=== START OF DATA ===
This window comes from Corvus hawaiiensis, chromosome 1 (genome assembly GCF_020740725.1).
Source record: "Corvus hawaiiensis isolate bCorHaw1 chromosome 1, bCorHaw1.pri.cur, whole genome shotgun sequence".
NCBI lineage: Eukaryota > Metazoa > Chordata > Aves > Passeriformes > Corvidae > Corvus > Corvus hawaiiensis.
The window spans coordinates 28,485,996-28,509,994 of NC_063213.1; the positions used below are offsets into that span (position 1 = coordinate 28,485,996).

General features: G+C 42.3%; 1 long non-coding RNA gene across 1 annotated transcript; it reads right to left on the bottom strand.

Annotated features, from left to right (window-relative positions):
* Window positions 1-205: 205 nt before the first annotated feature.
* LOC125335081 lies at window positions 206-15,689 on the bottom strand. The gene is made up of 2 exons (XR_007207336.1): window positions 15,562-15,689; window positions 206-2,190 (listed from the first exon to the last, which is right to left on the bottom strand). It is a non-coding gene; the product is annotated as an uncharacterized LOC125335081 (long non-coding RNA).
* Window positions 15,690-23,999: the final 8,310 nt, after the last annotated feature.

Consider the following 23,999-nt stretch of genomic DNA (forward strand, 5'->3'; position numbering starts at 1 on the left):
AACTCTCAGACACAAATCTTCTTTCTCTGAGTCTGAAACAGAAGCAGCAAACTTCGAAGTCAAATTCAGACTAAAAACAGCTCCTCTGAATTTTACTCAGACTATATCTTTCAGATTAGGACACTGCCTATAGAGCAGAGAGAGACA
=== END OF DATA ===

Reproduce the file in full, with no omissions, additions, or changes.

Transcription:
This window comes from Corvus hawaiiensis, chromosome 1 (genome assembly GCF_020740725.1).
Source record: "Corvus hawaiiensis isolate bCorHaw1 chromosome 1, bCorHaw1.pri.cur, whole genome shotgun sequence".
NCBI lineage: Eukaryota > Metazoa > Chordata > Aves > Passeriformes > Corvidae > Corvus > Corvus hawaiiensis.
The window spans coordinates 28,485,996-28,509,994 of NC_063213.1; the positions used below are offsets into that span (position 1 = coordinate 28,485,996).

General features: G+C 42.3%; 1 long non-coding RNA gene across 1 annotated transcript; it reads right to left on the bottom strand.

Annotated features, from left to right (window-relative positions):
* Window positions 1-205: 205 nt before the first annotated feature.
* LOC125335081 lies at window positions 206-15,689 on the bottom strand. The gene is made up of 2 exons (XR_007207336.1): window positions 15,562-15,689; window positions 206-2,190 (listed from the first exon to the last, which is right to left on the bottom strand). It is a non-coding gene; the product is annotated as an uncharacterized LOC125335081 (long non-coding RNA).
* Window positions 15,690-23,999: the final 8,310 nt, after the last annotated feature.

Consider the following 23,999-nt stretch of genomic DNA (forward strand, 5'->3'; position numbering starts at 1 on the left):
AACTCTCAGACACAAATCTTCTTTCTCTGAGTCTGAAACAGAAGCAGCAAACTTCGAAGTCAAATTCAGACTAAAAACAGCTCCTCTGAATTTTACTCAGACTATATCTTTCAGATTAGGACACTGCCTATAGAGCAGAGAGAGACA